probably make their escape in the same manner.

Hurrying down the steps he began making his way along a gallery. The
passage was not wide, for he could stretch out his hands and touch
either side. It ran straight, and Matt pushed rapidly through the
gloom, trailing a hand along one wall.

He knew he had only a hundred feet to go before he should reach the
house, but in his haste he covered the distance before he realized it,
and stumbled against a flight of steps.

While he was picking himself up, he heard a commotion from somewhere
above--a wild scramble of feet, a thump of blows and an overturning of
furniture. Above the hubbub sounded the voice of Carl.

"Vat's der madder mit you? Hoop-a-la! Take dot, oof you like or oof you
don'd like, und dere's anoder! Matt! Come along for der fight _fest_!
Vere you vas, Matt, vile der scrimmage iss going on! Verral! Iss dot

Just then, as Matt began scrambling upward, a form came hurtling down.

"They're onto us, Joe!" panted a voice. "This way, old pal! Nothing
doing to-night. Cut for it! I ran into something at the foot of the
steps--look out for that!"

Matt, who had been thrown violently against the wall, heard forms
dashing past him. Before he could interfere with them, they were well
along the passage.



Although the two men had got past Matt, nevertheless he followed them
to the end of the passage, arriving just in time to see them disappear
through the opening and close the aperture with the slab.

Only two went out. What had become of Sercomb? Had Ferral and Carl
captured him--catching him red-handed and so unmasking his treachery?

In any event, Ferral and Carl had proven more than a match for the two
miscreants who had stolen in upon them. Thankful that the affair had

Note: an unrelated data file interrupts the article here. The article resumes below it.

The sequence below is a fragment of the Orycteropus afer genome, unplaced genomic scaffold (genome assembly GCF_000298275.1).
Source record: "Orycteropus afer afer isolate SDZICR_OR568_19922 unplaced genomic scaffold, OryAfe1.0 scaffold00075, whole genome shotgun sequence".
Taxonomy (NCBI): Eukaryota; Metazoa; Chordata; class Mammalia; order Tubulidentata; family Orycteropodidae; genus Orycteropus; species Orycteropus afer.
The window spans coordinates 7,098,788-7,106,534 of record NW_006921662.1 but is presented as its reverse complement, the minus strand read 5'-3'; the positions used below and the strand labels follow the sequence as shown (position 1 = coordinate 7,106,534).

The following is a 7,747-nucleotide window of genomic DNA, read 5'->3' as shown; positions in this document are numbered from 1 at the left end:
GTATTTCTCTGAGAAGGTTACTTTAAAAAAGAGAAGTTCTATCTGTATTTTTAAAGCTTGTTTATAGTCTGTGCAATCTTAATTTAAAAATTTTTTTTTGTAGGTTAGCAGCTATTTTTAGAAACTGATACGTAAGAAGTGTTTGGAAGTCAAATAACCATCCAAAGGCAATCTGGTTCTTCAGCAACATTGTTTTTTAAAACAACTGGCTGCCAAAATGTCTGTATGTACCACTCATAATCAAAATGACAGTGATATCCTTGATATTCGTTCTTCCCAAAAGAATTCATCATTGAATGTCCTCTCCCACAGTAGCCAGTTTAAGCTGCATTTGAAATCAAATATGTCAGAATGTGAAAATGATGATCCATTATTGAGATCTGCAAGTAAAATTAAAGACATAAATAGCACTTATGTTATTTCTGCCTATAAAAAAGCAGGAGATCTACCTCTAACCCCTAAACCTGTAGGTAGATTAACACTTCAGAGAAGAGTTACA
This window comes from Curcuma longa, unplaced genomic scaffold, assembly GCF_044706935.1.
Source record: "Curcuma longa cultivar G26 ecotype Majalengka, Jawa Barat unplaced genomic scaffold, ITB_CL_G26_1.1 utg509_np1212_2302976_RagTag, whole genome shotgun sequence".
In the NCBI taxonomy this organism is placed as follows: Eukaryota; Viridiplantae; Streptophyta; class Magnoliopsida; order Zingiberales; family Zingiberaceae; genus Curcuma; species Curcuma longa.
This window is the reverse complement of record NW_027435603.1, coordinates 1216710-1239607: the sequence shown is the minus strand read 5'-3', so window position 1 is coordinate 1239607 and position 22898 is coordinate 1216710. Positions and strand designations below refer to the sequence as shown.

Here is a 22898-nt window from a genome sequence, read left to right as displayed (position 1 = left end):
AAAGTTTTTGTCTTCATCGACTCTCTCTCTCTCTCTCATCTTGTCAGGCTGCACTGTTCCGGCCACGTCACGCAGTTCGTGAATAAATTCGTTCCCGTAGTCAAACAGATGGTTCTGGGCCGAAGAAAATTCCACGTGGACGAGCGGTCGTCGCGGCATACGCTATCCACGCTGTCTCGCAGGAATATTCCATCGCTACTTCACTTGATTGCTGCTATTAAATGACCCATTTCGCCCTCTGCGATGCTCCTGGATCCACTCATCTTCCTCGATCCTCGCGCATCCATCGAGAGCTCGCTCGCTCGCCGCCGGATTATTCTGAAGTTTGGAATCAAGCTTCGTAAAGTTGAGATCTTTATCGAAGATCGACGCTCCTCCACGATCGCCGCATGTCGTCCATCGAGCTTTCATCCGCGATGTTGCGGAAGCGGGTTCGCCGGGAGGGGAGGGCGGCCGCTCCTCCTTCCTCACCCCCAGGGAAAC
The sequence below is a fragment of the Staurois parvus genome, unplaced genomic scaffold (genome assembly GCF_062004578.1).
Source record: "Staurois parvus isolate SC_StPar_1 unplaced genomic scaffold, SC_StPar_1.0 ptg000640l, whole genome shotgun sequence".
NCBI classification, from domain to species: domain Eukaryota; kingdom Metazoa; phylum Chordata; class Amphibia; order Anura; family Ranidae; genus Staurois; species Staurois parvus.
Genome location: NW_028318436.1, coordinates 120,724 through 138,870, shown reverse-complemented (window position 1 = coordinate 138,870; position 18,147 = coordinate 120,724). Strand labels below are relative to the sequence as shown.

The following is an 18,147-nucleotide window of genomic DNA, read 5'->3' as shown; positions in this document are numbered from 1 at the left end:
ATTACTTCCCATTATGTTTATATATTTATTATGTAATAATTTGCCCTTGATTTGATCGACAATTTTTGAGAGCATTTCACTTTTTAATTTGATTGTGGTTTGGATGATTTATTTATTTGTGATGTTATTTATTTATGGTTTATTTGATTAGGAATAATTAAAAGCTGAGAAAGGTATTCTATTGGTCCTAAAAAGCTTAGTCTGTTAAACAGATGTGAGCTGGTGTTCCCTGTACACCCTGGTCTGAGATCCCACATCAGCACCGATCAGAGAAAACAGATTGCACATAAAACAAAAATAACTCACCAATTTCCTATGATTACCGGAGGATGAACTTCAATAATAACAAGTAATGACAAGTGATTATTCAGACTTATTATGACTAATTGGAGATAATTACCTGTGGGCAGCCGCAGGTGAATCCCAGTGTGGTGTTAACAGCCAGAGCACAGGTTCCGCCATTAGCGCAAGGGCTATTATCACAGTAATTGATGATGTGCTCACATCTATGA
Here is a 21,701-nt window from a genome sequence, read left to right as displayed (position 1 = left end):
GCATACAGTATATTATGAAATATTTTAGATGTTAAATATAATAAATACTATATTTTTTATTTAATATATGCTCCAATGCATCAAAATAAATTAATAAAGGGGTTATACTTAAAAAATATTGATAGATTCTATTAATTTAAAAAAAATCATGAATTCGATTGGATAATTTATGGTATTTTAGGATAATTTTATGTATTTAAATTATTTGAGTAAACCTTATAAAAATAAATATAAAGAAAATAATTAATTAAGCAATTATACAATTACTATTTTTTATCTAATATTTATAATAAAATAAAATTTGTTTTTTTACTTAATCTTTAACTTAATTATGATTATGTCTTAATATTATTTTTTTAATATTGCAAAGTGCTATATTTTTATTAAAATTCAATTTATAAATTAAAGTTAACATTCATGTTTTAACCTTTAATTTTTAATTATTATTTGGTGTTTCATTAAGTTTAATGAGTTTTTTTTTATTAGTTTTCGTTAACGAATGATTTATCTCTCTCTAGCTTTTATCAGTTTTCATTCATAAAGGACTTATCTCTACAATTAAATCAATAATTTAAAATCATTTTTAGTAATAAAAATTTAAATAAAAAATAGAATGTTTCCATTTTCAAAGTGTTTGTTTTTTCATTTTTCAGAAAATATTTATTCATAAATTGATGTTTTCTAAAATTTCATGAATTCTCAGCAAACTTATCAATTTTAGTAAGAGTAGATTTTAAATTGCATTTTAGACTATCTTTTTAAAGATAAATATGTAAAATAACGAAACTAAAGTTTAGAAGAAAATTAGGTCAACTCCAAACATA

turned out so fortunately for his friends, although still mystified
as to what Sercomb's purpose was, Matt groped his way back along the
corridor and mounted the steps.

It was a long flight--much longer than the one at the other end of the
passage--and, at the top, Matt was confronted by a blank wall. He ran
his hands over it, and, in so doing, must have touched a spring, for a
section of the wall slid back and a sudden glow of lamplight blinded

"Ach, du lieber!" came the astounded voice of Carl. "Dere vas Matt, py
chincher! Vere you come from, hey?"

Matt stepped from the head of the steps into the room in which Ferral
and Carl had been sleeping. The panel closed noiselessly behind him.

"Sink me!" muttered Ferral, stepping past Matt to run his hands over
the wall. "A nice little trap-door in the wall, or I'm a Fiji!" He
whirled around. "How does it come you stepped through it, messmate?"

"Where's Sercomb?" whispered Matt, peering around.

"What's he got to do with this?"

Just at that moment Sercomb's voice came up from below.

"What's going on up there? Anything happened, Dick?"

"Two men came in and made trouble for us!" shouted Matt. "Didn't you
hear 'em run down the stairs?"

"No, I didn't hear anybody!" answered Sercomb.

"Take a look around, and we'll see what we can find up here."

During this brief colloquy, Ferral and Carl were staring at Matt in
open-mouthed astonishment.

Matt whirled to Ferral.

"Not a word to Sercomb about that hole in the wall," he whispered.
"Tell me quick, what happened in here?"

"I was sleeping full and by, forty knots," answered Ferral, in the
same low tone, "when I felt myself grabbed. It was dark as Egypt, and
I couldn't see a thing. I shouted to Carl, and we had it touch and go,
here in the dark. My eye, but it was a scrimmage! Right in the midst of
it the fellows we were fighting melted away. I had just got the glim to
going when you stepped in on us."

"Wasn't Sercomb in the fight?"

"Why, no. He must have been down-stairs, sleeping like a log. He only
just chirped--you heard him."

"Well, Sercomb came into this room with two other men, through that
hole in the wall----"

"Is that right?" demanded Ferral, his face hardening.

"Yes, but don't say a word about it. Wait till we find out what his
game is."

"How dit you know all dot, Matt?" queried Carl.